I was doing a broadcast at the ballpark with 105.7 The Fan’s Anita Marks when it began to rain. The dugout filled with water, a typical drainage issue, and we were forced to sit on top of the bench and wonder if we were about to be electrocuted.
The water level was rising to a table with the equipment on it. I kept thinking, “Is this really how it’s going to end for me?”
My first and only tattoo, in my 40s, was drawn during spring training at my young daughter’s request. She wanted her name on my arm. I left the complex, got it done and hustled back to the media workroom, where my colleagues expressed their disapproval.
She isn’t spoiled. I swear.
I had forgotten that I agreed to do a phone interview with the same radio station. The reminder arrived via text message from Liz Drabick, who used to run the sports segment on Ed Norris’ show, a few seconds before I got out of the chair.
I stood on the sidewalk with blood trickling down my arm from beneath the bandage as I said, “Well, Miguel Tejada has been impressive so far.” People stared.
Players kept checking on it - one of them said that I needed to add some color - and told me that the scabbing was normal. Not your typical clubhouse conversations.
There also was the morning that I tried to hide behind other media members during the manager’s scrum after getting my hair bleached on the off day. One of my many bad ideas.
Hargrove was in mid-sentence when he blurted out, “Roch, what the (expletive) did you do to your hair?”
The Orioles played an exhibition game in Cuba in 1999. The Baltimore Sun sent a reporter and columnist to Havana a couple days early while I stayed back to cover the game against the Mets in Port St. Lucie. It was strange to have an entire row of the press box, and an entire team, to myself.
It also was weird trying to do a scene piece from Little Havana in Miami, where none of the locals showed any interest in the Orioles playing the Cuban National Team. A tiny television behind the counter at a popular restaurant was tuned to the game, but no one was watching.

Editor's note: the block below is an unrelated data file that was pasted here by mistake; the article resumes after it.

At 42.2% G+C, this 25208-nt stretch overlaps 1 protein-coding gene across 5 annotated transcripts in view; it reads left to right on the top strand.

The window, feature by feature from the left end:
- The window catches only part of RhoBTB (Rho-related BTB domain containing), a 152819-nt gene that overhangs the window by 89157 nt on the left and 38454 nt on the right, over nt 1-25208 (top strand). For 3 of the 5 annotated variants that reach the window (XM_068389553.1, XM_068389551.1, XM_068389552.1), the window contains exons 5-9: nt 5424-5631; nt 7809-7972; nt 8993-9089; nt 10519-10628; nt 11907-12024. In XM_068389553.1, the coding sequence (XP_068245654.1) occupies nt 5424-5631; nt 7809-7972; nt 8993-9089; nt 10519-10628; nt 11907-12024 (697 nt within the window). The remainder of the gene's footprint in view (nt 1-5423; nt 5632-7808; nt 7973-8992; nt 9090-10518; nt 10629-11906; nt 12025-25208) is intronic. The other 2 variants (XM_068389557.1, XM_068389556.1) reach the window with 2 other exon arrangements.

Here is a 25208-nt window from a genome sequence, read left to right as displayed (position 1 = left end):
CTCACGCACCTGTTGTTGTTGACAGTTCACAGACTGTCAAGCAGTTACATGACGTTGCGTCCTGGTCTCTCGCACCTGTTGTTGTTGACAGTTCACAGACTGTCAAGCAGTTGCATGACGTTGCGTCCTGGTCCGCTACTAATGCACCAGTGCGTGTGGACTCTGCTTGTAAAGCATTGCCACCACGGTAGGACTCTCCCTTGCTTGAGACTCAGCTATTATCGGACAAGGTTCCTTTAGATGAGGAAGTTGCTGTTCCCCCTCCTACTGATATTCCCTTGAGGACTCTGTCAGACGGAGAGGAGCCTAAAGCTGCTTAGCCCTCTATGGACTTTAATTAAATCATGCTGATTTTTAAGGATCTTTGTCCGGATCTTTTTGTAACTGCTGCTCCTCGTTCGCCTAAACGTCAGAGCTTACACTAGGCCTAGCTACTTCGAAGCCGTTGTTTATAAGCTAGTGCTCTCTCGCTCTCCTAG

My editors were expecting me to provide some color. To set the scene. Instead, I devoured a sampler platter recommended by the owner, who was thrilled to have me, and threw together a story that didn’t win any awards.
That’s what they got for leaving me back in Florida.
The Orioles traded for reliever LaTroy Hawkins in December 2005, shortly after I started to blog, and I pretty much crushed him in an article because they surrendered media favorite Steve Kline and Hawkins had developed a bad reputation with the Cubs. I was new to the whole blogging thing - only one other reporter at The Sun did it and he was on the news side - and I got a little reckless.
The word “jerk” might have been used.
I reported to camp a few days after the team, and my colleagues and the public relations staff conspired to pull one of the all-time best pranks on me. They had me convinced that Hawkins read what I wrote about him and was seeking me out, that he kept checking press credentials and asking for me.
They also told me that reliever Todd Williams was angry because I apparently made a quip about his DUI arrest in November and his friends back home teased him about it. I only remember that the charges later were dropped, but it sounds like something I would have done.
I spent about three days avoiding Hawkins before finally telling the PR director, Bill Stetka, that I needed to confront the reliever and offer an apology. That’s when one of the beat writers stopped me and admitted that Hawkins hadn’t said a word about me. The whole thing was a ruse.